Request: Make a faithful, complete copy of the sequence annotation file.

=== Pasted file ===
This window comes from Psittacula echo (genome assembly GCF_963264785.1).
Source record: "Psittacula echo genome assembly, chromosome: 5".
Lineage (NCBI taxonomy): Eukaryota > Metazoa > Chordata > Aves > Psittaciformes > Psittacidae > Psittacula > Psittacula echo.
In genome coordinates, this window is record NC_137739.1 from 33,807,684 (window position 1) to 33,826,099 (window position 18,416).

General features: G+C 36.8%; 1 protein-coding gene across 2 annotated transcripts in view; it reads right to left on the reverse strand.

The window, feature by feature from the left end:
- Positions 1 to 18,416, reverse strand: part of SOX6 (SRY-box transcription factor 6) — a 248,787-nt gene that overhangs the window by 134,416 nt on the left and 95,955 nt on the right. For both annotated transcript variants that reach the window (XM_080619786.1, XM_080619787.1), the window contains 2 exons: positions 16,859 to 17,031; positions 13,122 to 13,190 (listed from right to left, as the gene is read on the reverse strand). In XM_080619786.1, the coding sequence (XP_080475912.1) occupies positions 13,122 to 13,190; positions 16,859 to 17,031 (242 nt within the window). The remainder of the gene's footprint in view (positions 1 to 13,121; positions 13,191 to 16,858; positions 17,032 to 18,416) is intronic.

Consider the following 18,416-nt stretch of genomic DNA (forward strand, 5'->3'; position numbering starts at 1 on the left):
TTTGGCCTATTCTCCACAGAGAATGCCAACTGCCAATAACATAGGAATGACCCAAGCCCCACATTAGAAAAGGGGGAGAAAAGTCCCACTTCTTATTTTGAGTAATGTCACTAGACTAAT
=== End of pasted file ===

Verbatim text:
This window comes from Psittacula echo (genome assembly GCF_963264785.1).
Source record: "Psittacula echo genome assembly, chromosome: 5".
Lineage (NCBI taxonomy): Eukaryota > Metazoa > Chordata > Aves > Psittaciformes > Psittacidae > Psittacula > Psittacula echo.
In genome coordinates, this window is record NC_137739.1 from 33,807,684 (window position 1) to 33,826,099 (window position 18,416).

General features: G+C 36.8%; 1 protein-coding gene across 2 annotated transcripts in view; it reads right to left on the reverse strand.

The window, feature by feature from the left end:
- Positions 1 to 18,416, reverse strand: part of SOX6 (SRY-box transcription factor 6) — a 248,787-nt gene that overhangs the window by 134,416 nt on the left and 95,955 nt on the right. For both annotated transcript variants that reach the window (XM_080619786.1, XM_080619787.1), the window contains 2 exons: positions 16,859 to 17,031; positions 13,122 to 13,190 (listed from right to left, as the gene is read on the reverse strand). In XM_080619786.1, the coding sequence (XP_080475912.1) occupies positions 13,122 to 13,190; positions 16,859 to 17,031 (242 nt within the window). The remainder of the gene's footprint in view (positions 1 to 13,121; positions 13,191 to 16,858; positions 17,032 to 18,416) is intronic.

Consider the following 18,416-nt stretch of genomic DNA (forward strand, 5'->3'; position numbering starts at 1 on the left):
TTTGGCCTATTCTCCACAGAGAATGCCAACTGCCAATAACATAGGAATGACCCAAGCCCCACATTAGAAAAGGGGGAGAAAAGTCCCACTTCTTATTTTGAGTAATGTCACTAGACTAAT